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Our Test Rig

Intel 920 i7 CPU 12 gigs of Cruicial Ballistix Ram (two triple channel kits, one red and one blue) EVGA Classified Two Seagate 1TB ES.2 Hatachi 1TB Seagate 1.5tb
Seagate Savvio 15K.2
Seagate Savvio 10K.2
RapterX Two Saphire 4870's in Crossfire
LSISAS3442E-R SAS controller card Noctua NH-U12P 1366 special edition Two Samsung Sata DVD burners
Cooler Master Ultimate 1100Watt power supply

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Setting up my gaming rig into the Sniper went fairly smooth. Of course being a mid tower (a large mid tower) I found it a bit of a challenge to pack all of the hard drives in. Between the 5 spots Cooler Master provided and three from the Icydock MB673SPF-B Internal enclosure I had room for all of my hard drives and more. I did run into one issue with the Sniper when i switched from my old Gigabyte Motherboard to the Classified. The CPU access hole lined up perfect with the old motherboard, but is misaligned with the Classified. This isn't completely at fault of the Sniper, but I hope if other manufactures are going to have setups similar to the classified that Cooler Master adapts too it. The wire management of the Sniper was amazing, the bulged side panel gave almost unlimited room to hide all of the cables coming from the 1100 Watt power supply. Having all of that room was very helpful when hooking up the included fan controller, wiring up both the lighting and fans into one controller make a wiring mess if not contained.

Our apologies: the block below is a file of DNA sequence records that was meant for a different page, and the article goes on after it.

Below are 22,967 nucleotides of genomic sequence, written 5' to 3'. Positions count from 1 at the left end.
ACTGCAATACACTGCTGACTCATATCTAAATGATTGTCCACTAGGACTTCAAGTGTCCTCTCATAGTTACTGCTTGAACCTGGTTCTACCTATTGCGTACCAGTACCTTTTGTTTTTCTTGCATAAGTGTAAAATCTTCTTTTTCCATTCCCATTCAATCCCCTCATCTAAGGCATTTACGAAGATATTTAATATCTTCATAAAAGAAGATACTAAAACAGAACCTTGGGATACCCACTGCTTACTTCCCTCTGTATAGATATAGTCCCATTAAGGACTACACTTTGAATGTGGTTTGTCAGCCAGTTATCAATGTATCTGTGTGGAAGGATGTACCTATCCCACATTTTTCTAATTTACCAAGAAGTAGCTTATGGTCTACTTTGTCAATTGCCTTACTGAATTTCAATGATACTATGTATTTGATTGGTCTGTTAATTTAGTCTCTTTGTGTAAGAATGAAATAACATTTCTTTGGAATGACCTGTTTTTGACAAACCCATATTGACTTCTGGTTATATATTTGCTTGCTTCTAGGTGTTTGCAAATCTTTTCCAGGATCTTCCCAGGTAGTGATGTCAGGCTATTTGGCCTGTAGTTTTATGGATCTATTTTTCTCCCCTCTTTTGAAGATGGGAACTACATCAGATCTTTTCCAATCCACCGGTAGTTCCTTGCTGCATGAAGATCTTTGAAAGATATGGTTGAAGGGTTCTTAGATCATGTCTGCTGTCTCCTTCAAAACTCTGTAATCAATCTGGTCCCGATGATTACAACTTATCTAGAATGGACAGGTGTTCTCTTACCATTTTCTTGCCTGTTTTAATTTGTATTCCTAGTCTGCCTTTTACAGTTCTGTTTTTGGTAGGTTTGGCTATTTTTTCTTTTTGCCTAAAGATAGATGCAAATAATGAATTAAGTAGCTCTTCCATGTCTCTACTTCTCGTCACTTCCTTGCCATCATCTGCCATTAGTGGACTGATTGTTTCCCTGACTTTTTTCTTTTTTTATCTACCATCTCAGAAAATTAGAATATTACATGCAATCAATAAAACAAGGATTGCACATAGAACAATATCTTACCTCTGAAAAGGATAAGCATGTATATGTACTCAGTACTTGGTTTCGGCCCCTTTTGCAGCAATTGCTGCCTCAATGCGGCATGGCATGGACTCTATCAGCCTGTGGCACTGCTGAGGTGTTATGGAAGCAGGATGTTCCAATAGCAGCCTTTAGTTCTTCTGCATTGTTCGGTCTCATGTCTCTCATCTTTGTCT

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Obviously I have spent considerably more time with the Sniper than I have with many of the other cases that I have tested in the past. Part of the reason for this is due to its great air flow. With two large fans doing most of the amount of air moved is enough to  keep even the hottest rigs cool. Of course we have seen many cases have lots of air flow, where the Sniper really stands out is with its built in fan controller. With a twist of the knob the case goes silent. I found this to be very useful to be able to keep everything quiet, only turning the fans up when doing heavy gaming or on hot days. There is no doubt that Cooler Master had transporting your rig to and from LAN parties to mind when they designed it. The two handles on top of the case are much easier than lugging it around holding the base of the case. The handles aren't as simple and easy as what we saw on the Scout though.